Now on J-Source: Rob Ford decision day; Sun editor responds to cuts criticism; Blacklock's accreditation controversy

Nov 28, 2012, 17:11 ET from Canadian Journalism Foundation

TORONTO, Nov. 28, 2012 /CNW/ -


Roundup: Reporting the Rob Ford decision
On Monday morning, Justice Hackland rendered his decision on Rob Ford's conflict of interest trial: Ford was found to have violated the Municipal Conflict of Interest Act and has been ousted from office after a 14-day period. The Mayor intends to appeal the decision. Belinda Alzner rounded up how Toronto City Hall reporters covered the story.
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Parliamentary Press Gallery issues Blacklock's Reporter accreditation after controversy
Blacklock's Reporter just wants to sit alongside the Vietnam News Agency. And it looks like it'll get its wish. Justin Ling reports from Ottawa, where the Hill's newest online news source thought for a time that it would face trouble gaining its Parliamentary Press Gallery accreditation.
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Town Hall
Sun Media cuts: Toronto Sun editor James Wallace responds
Toronto Sun editor-in-chief James Wallace responds to a feature run by J-Source last week in which Rob Granatstein lamented Sun Media's 500 job cuts. Wallace says that newsrooms are hardly being gutted, though the cuts they've made haven't been without pain, and that Sun's restructuring comes in response to "an industry caught mid-evolution between old traditions and new realities."
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Covering Violence and Trauma
Telling the stories that have to be told - those of the most vulnerable
How do you give voice to the voiceless without damaging them in the process? Paula Last reports from the recent CAJ event on interviewing trauma survivors, explaining how journalists can be sensitive when telling their deeply personal stories.
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Town Hall
TV news is here to stay: J-Talk with Canadian broadcast executives
Television news is here to stay, but in an age of instant information, networks must provide more than just the scheduled newscast to keep their audience engaged. Eric Mark Do reports from the recent CJF J-Talk, where a panel of Canadian broadcast executives discussed why their networks are still the sources people rely on, and why the industry is not ready for Internet-only broadcast.
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Students' Lounge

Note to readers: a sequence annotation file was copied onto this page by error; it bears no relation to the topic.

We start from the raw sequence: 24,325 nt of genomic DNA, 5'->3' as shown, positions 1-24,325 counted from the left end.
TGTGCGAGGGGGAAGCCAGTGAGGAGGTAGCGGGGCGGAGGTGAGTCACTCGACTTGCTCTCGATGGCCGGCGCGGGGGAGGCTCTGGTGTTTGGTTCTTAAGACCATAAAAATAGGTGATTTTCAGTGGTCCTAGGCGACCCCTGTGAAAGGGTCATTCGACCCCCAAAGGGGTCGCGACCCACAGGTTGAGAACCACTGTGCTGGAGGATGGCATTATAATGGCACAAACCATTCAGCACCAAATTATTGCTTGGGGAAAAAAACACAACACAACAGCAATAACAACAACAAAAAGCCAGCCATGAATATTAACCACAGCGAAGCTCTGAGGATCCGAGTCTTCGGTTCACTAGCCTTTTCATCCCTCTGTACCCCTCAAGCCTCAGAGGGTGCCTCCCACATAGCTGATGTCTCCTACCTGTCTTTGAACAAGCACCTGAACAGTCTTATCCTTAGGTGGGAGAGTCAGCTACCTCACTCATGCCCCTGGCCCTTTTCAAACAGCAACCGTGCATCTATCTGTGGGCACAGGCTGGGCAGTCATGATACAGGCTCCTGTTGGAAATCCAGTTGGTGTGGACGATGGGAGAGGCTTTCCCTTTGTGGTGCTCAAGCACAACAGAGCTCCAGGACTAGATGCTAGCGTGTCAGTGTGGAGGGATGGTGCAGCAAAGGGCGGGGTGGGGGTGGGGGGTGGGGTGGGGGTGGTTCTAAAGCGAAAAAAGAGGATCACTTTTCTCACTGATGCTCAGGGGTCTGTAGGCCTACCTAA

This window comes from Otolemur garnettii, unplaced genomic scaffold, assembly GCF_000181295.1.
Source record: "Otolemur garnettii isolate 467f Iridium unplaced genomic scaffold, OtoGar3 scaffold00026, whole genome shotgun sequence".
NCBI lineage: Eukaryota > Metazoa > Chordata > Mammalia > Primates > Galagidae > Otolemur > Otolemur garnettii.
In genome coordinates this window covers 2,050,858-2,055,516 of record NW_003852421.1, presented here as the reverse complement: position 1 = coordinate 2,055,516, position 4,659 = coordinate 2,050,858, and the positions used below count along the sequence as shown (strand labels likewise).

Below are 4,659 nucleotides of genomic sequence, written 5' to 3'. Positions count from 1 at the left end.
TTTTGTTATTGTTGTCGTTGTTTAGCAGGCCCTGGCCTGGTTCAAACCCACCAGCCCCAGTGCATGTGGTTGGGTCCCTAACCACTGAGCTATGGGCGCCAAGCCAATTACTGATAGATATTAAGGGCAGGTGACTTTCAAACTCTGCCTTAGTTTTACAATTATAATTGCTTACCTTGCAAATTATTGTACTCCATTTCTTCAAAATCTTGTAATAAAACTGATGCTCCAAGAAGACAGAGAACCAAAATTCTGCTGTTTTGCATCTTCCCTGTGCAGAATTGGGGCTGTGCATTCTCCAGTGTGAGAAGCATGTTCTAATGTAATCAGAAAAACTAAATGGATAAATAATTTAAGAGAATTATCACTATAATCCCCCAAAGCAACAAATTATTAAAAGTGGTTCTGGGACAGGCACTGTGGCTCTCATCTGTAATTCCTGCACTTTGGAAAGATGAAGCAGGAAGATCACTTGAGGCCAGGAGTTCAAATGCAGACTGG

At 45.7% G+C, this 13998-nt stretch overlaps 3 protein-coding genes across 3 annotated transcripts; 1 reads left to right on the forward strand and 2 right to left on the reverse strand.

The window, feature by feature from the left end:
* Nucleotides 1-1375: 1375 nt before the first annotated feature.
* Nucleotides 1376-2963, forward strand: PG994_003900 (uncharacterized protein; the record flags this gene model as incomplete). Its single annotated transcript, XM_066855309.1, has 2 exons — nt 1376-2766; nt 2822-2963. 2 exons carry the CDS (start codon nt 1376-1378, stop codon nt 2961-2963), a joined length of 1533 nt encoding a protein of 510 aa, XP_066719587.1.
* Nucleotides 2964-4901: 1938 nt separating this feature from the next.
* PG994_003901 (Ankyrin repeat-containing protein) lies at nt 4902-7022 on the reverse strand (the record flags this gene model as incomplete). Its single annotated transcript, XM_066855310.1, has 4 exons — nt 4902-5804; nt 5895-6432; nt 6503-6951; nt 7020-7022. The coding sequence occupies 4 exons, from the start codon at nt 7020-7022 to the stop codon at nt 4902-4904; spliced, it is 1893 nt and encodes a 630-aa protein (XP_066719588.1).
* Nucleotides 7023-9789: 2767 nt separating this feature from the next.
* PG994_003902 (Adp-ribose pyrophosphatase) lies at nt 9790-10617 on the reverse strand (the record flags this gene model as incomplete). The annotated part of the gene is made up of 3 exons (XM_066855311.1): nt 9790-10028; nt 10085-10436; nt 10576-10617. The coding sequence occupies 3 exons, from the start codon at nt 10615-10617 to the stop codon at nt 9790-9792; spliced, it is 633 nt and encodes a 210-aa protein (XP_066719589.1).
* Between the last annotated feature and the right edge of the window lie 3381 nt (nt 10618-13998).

Lessons from a j-student: 'We, as journalists, are all in this together'
J-school students know their future jobs as journalists carry risks, both physical and emotional. After a recent Canadian Journalism Forum on Violence and Trauma workshop, Katie Starr explains you don't need to travel halfway across the world to experience the risks that come along with being a journalist.
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» Tom Hanson Photojournalism Award now accepting applications
» Andrew Lundy resigns, David Skok now acting director of
» The Globe's parent company will sell land, scraps plan for building that would have housed new HQ for paper
» Sun Media cuts: Former editor laments, current editor responds
» More Magazine editor undergoing treatment for leukemia


» CBC reports on Winnipeg media, an Ikea party and the issue of freebies
» Recap: A Samara Q&A with Sasha Issenberg on political campaigns and journalism
» Roundup: Rob Ford, the morning after
» Upcoming journalism job/internship program deadlines
» The Grid's Sue-Ann Levy profile: Twitter fights, hashtag mistakes and the controversial columnist's less-public side
» Recap: CJF J-Talk with broadcast executives


Good summation.

But I believe I further wrapped my criticism of the three network honchos and the lack of storytelling in their newscasts around the proposition that social media, Twitter, Facebook and "citizen journalists", offer facts but by their very nature can't and don't offer reasoned understanding of those facts.

Only traditional storytelling can bring that vital understanding. It's by far the most efficient method of passing on information and meaning, one to the other, that humans have ever invented.

Reader: Tim Knight
Article: TV news is here to stay: J-Talk with Canadian broadcast executives

J-Source and ProjetJ are projects of The Canadian Journalism Foundation in collaboration with leading journalism schools and organizations.

CJF News: Aspiring photojournalists with less than five years of experience can apply now for the Tom Hanson Photojournalism Award. Deadline is January 7, 2013.

CJF J-Talk: Check out the event report for last week's Keeping You on the Tube: The Mission of Broadcast News, featuring the webcast, photos and more.

SOURCE Canadian Journalism Foundation